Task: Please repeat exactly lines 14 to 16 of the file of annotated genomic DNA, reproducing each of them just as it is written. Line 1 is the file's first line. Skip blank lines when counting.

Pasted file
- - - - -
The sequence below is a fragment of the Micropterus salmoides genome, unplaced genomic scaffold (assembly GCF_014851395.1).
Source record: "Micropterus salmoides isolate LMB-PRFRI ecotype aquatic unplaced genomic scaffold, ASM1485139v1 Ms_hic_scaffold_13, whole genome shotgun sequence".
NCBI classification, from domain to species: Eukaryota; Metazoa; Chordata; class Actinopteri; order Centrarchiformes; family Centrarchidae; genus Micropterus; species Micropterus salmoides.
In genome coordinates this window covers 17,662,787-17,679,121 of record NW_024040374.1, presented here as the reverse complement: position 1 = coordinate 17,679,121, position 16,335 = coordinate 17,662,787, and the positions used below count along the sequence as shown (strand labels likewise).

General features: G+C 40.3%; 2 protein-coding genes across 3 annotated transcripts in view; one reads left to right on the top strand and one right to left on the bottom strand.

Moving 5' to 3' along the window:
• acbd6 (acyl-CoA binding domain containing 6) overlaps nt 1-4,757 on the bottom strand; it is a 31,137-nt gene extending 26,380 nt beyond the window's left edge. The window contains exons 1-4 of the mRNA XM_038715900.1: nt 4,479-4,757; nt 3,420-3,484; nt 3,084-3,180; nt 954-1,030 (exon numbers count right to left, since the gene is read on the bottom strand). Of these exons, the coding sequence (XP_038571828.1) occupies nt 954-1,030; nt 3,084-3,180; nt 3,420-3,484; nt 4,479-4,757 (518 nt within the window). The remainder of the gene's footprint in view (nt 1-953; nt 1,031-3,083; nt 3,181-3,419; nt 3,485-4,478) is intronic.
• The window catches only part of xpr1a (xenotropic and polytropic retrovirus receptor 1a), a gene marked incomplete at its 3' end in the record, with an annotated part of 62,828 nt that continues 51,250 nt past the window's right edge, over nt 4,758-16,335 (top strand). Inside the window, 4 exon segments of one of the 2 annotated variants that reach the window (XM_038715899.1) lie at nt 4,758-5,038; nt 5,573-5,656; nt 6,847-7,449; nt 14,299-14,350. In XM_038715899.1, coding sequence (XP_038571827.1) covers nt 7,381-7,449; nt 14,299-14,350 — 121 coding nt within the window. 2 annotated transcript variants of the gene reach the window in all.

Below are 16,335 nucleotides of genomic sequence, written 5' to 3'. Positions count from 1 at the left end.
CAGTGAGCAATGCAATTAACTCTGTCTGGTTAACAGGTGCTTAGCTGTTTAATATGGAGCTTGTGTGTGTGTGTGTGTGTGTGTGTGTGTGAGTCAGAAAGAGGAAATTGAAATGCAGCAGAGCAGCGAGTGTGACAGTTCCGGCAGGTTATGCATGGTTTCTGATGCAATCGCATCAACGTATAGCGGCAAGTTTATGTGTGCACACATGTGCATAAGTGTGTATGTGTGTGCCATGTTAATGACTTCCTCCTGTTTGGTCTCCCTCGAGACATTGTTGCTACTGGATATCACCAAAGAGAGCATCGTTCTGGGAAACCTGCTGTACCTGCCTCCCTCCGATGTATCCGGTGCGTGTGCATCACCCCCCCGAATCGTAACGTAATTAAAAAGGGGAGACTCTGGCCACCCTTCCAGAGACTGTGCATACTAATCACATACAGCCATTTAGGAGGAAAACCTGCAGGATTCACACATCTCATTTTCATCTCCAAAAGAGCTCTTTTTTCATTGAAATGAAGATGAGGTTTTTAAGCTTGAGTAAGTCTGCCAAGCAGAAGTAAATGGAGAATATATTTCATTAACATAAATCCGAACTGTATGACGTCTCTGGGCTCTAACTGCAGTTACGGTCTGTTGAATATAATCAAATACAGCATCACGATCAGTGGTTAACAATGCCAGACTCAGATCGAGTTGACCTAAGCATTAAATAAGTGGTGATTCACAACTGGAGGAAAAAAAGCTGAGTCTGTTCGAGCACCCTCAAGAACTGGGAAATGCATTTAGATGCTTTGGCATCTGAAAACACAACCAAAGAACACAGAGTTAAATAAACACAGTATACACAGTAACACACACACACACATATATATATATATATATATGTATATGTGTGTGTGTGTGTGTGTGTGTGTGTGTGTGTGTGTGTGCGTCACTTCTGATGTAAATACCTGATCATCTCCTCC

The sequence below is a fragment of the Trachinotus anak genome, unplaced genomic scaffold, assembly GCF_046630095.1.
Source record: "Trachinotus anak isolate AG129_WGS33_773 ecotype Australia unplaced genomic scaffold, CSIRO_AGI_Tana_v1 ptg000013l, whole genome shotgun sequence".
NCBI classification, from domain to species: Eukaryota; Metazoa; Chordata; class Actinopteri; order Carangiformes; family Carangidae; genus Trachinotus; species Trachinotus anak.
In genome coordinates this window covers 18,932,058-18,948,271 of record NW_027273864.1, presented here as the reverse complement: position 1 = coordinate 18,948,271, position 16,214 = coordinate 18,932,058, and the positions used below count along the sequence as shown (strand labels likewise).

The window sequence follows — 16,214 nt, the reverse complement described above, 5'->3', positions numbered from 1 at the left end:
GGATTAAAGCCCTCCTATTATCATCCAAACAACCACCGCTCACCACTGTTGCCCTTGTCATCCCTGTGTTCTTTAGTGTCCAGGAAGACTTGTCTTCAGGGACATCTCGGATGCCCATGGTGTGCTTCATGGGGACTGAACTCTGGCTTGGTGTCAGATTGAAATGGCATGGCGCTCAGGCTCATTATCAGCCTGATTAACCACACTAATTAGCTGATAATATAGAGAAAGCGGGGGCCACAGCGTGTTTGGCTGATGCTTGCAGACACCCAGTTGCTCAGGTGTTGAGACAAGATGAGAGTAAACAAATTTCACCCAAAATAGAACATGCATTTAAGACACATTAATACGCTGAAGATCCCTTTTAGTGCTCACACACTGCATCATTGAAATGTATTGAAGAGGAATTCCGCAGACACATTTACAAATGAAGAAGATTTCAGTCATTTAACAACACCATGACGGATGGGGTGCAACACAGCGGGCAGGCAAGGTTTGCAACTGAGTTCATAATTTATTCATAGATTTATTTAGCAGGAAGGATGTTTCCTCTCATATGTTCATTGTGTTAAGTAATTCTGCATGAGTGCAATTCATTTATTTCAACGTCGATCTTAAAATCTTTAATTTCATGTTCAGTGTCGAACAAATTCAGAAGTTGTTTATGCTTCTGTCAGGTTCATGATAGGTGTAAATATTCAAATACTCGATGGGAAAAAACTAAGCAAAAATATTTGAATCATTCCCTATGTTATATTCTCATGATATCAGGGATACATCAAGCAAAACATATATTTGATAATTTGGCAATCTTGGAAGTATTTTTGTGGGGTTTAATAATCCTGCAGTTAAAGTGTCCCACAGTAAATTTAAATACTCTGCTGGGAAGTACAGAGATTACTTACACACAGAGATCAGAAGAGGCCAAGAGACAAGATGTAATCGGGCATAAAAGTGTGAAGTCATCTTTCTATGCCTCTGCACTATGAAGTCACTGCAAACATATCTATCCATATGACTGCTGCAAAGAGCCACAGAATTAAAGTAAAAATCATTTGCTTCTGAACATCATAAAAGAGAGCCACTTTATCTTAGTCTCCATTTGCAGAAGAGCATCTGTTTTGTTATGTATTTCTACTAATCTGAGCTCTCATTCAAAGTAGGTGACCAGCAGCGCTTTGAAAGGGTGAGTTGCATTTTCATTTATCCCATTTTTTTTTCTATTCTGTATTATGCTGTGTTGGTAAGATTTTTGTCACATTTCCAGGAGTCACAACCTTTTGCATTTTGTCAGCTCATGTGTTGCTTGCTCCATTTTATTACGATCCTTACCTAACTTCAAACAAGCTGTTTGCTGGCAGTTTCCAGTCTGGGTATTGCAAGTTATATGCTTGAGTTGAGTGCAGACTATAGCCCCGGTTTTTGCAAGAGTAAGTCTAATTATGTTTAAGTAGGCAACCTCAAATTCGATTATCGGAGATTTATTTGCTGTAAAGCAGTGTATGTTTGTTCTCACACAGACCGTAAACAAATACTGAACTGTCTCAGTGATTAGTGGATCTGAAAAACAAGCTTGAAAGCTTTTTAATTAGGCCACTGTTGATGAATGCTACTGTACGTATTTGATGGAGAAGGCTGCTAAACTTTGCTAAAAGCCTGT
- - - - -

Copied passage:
In genome coordinates this window covers 18,932,058-18,948,271 of record NW_027273864.1, presented here as the reverse complement: position 1 = coordinate 18,948,271, position 16,214 = coordinate 18,932,058, and the positions used below count along the sequence as shown (strand labels likewise).

The window sequence follows — 16,214 nt, the reverse complement described above, 5'->3', positions numbered from 1 at the left end:
GGATTAAAGCCCTCCTATTATCATCCAAACAACCACCGCTCACCACTGTTGCCCTTGTCATCCCTGTGTTCTTTAGTGTCCAGGAAGACTTGTCTTCAGGGACATCTCGGATGCCCATGGTGTGCTTCATGGGGACTGAACTCTGGCTTGGTGTCAGATTGAAATGGCATGGCGCTCAGGCTCATTATCAGCCTGATTAACCACACTAATTAGCTGATAATATAGAGAAAGCGGGGGCCACAGCGTGTTTGGCTGATGCTTGCAGACACCCAGTTGCTCAGGTGTTGAGACAAGATGAGAGTAAACAAATTTCACCCAAAATAGAACATGCATTTAAGACACATTAATACGCTGAAGATCCCTTTTAGTGCTCACACACTGCATCATTGAAATGTATTGAAGAGGAATTCCGCAGACACATTTACAAATGAAGAAGATTTCAGTCATTTAACAACACCATGACGGATGGGGTGCAACACAGCGGGCAGGCAAGGTTTGCAACTGAGTTCATAATTTATTCATAGATTTATTTAGCAGGAAGGATGTTTCCTCTCATATGTTCATTGTGTTAAGTAATTCTGCATGAGTGCAATTCATTTATTTCAACGTCGATCTTAAAATCTTTAATTTCATGTTCAGTGTCGAACAAATTCAGAAGTTGTTTATGCTTCTGTCAGGTTCATGATAGGTGTAAATATTCAAATACTCGATGGGAAAAAACTAAGCAAAAATATTTGAATCATTCCCTATGTTATATTCTCATGATATCAGGGATACATCAAGCAAAACATATATTTGATAATTTGGCAATCTTGGAAGTATTTTTGTGGGGTTTAATAATCCTGCAGTTAAAGTGTCCCACAGTAAATTTAAATACTCTGCTGGGAAGTACAGAGATTACTTACACACAGAGATCAGAAGAGGCCAAGAGACAAGATGTAATCGGGCATAAAAGTGTGAAGTCATCTTTCTATGCCTCTGCACTATGAAGTCACTGCAAACATATCTATCCATATGACTGCTGCAAAGAGCCACAGAATTAAAGTAAAAATCATTTGCTTCTGAACATCATAAAAGAGAGCCACTTTATCTTAGTCTCCATTTGCAGAAGAGCATCTGTTTTGTTATGTATTTCTACTAATCTGAGCTCTCATTCAAAGTAGGTGACCAGCAGCGCTTTGAAAGGGTGAGTTGCATTTTCATTTATCCCATTTTTTTTTCTATTCTGTATTATGCTGTGTTGGTAAGATTTTTGTCACATTTCCAGGAGTCACAACCTTTTGCATTTTGTCAGCTCATGTGTTGCTTGCTCCATTTTATTACGATCCTTACCTAACTTCAAACAAGCTGTTTGCTGGCAGTTTCCAGTCTGGGTATTGCAAGTTATATGCTTGAGTTGAGTGCAGACTATAGCCCCGGTTTTTGCAAGAGTAAGTCTAATTATGTTTAAGTAGGCAACCTCAAATTCGATTATCGGAGATTTATTTGCTGTAAAGCAGTGTATGTTTGTTCTCACACAGACCGTAAACAAATACTGAACTGTCTCAGTGATTAGTGGATCTGAAAAACAAGCTTGAAAGCTTTTTAATTAGGCCACTGTTGATGAATGCTACTGTACGTATTTGATGGAGAAGGCTGCTAAACTTTGCTAAAAGCCTGT